UKHS – You also have your own radio show on Gravity radio station in Newcastle and it was a pleasure to be on your show when you interviewed me at the Cutting Edge film festival. Can you please tell us a little about your show and how did you get into presenting your own radio show?

PK – I have a weekly show called ‘Music from the Movies’ on a Tuesday, 6pm to 8pm on Gravity Radio North East. I co-host a monthly show called The Wandering Kane Movie Show’ on the last Friday of every month with Jimmy Hagri (co-managing director at Wandering Kane productions), Mark Armstrong (creative director) and Graham Wade (post production director). We discuss movies, TV and theatre. We have had some wonderful guests on live and pre-recorded. The shows came about due to seeing my friend Wayne Madden (who is also a presenter) post an advert on Facebook from Gravity radio asking for volunteers to present shows. I approached them pitching the Wandering Kane movie show. They asked us in for open mic slots and we got our own show. Gravity then asked me if I wanted my own show called ‘Music from the Movies’ which I accepted. They are a wonderful bunch who run the station and are constantly looking for donations to keep the station going. It would be great if it could keep going.

UKHS – Finally, where do you see yourself in five years from now?

PK – Where I see myself in five years? Good question. I’m very much a take each day as it comes person but I’d love to direct more films and would love to get into directing TV shows like ‘The Walking Dead’, ‘Game of Thrones’, ‘Criminal Minds’, ‘Arrow’, ‘The Flash’ and ‘Daredevil’. I’d love to see Wandering Kane productions be the number one North East production company however there are some wonderful ones up here as well like Team Beard films, Abandon Hope and Hungry Wolf. I’d like to see us as kings of the north, ha ha!

UKHS – Thank you, Peter. Good luck with ‘The Gamekeeper’ plus your new project and keep up the great work!

The Gamekeeper is available to watch NOW from the link here –

An Interview with Emma Dark by Dean Sills

edark7An Interview with Emma Dark by Dean Sills

*Please welcome Emma Dark to UK Horror Scene. *.

UKHS – Thank you for your time, Emma. How did you get into acting and modelling and what is it about the horror genre that you enjoy so much?

ED – I’ve liked the dark, the macabre, the sinister – horror – from a very early age. I think I naturally have a disposition for horror in all truth but I’m sure my dad working as a butcher throughout most of my childhood years must have added to that. As a child of three or four I used to ask to go in the walk in fridge in the butchers shop to see the animals. Not in a particularly grim way, I wanted to see if any of the animals still had heads on and stroke them, OK that sounds quite grim doesn’t it? Anyway, what I’m trying to say is I don’t particularly see the macabre as something as grim as perhaps those who are not horror fans, and I’m a Goth essentially so it’s all about beauty in darkness at the end of the day.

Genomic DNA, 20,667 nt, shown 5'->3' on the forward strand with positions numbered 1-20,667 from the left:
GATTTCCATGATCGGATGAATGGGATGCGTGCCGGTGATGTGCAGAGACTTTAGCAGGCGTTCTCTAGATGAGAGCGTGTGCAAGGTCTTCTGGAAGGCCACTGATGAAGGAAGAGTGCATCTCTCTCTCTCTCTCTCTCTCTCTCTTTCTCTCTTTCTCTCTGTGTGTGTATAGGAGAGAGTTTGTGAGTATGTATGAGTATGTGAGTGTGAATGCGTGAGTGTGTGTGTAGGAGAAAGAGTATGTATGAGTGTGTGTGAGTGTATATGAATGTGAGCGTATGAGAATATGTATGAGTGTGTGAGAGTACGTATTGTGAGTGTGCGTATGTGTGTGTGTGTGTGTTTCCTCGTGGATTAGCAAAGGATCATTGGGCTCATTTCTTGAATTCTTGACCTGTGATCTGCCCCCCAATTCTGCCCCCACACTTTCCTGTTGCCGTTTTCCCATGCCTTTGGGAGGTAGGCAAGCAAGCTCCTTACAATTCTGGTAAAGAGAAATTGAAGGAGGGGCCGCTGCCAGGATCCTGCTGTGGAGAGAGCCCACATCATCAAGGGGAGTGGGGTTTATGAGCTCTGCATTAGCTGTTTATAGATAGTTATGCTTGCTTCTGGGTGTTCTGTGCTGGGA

In terms of modelling I fell into that when I joined a photography meet up and they had assumed I’d joined as a model and not a photographer. For my age and the genres I’ve worked in I’ve been fairly successful but it’s not very cerebral in truth which is why I tend to favour acting and filmmaking.

edark2UKHS – I have seen the trailer for ‘Seize the Night’ and the film looks really good, well done! How difficult was it to make a film like this when you had to take on so much from playing the lead role to directing and producing the film?

ED – It was very difficult. I often worked until very late in the evening most days and even on Christmas day, literally for months on end. I’m still working hard on it with the promotional materials and festival submissions and everything that goes with that. Of course I’ll be attending as many screening festivals as possible too. A film as complex and ambitious as Seize the Night is a tough call on tight timescales and a low budget. However as you may have guessed I’m up for a challenge and I’m not beyond throwing myself in at the deep end. Despite the complex nature of a fast paced action short like this both myself and my cast and crew put 100% and more in, working well together, maintaining a high level of commitment, and I believe that speaks for itself in the result. It does look slick, it does maintain a high production value throughout and more importantly I hope it entertains people and leaves audiences wanting more.

edark8UKHS – You play Eva in the film. Can you tell us a little about her? Who did you base your character on and how much of the real you did you bring to the screen?

ED – The greater world Seize the Night is based in sees all mythical creature (including vampires and werewolves) having been created by early forms of scientific experimentation, hundreds of years ago. These creatures are separated off from human society for their own protection. Although they don’t mix each type of creature has they own military unit of protectors who essentially keep their existence hidden. We don’t see this backstory in the short, all we know is that Eva is a vampire assassin. Holding this responsibility to protect her vampire species for literally hundreds of years has made Eva guarded in the least.

The humans having later rediscovered these creatures have been capturing vampires and werewolves for their own experimental purposes, one of those captured was Eva. She managed to escape but really doesn’t recall her time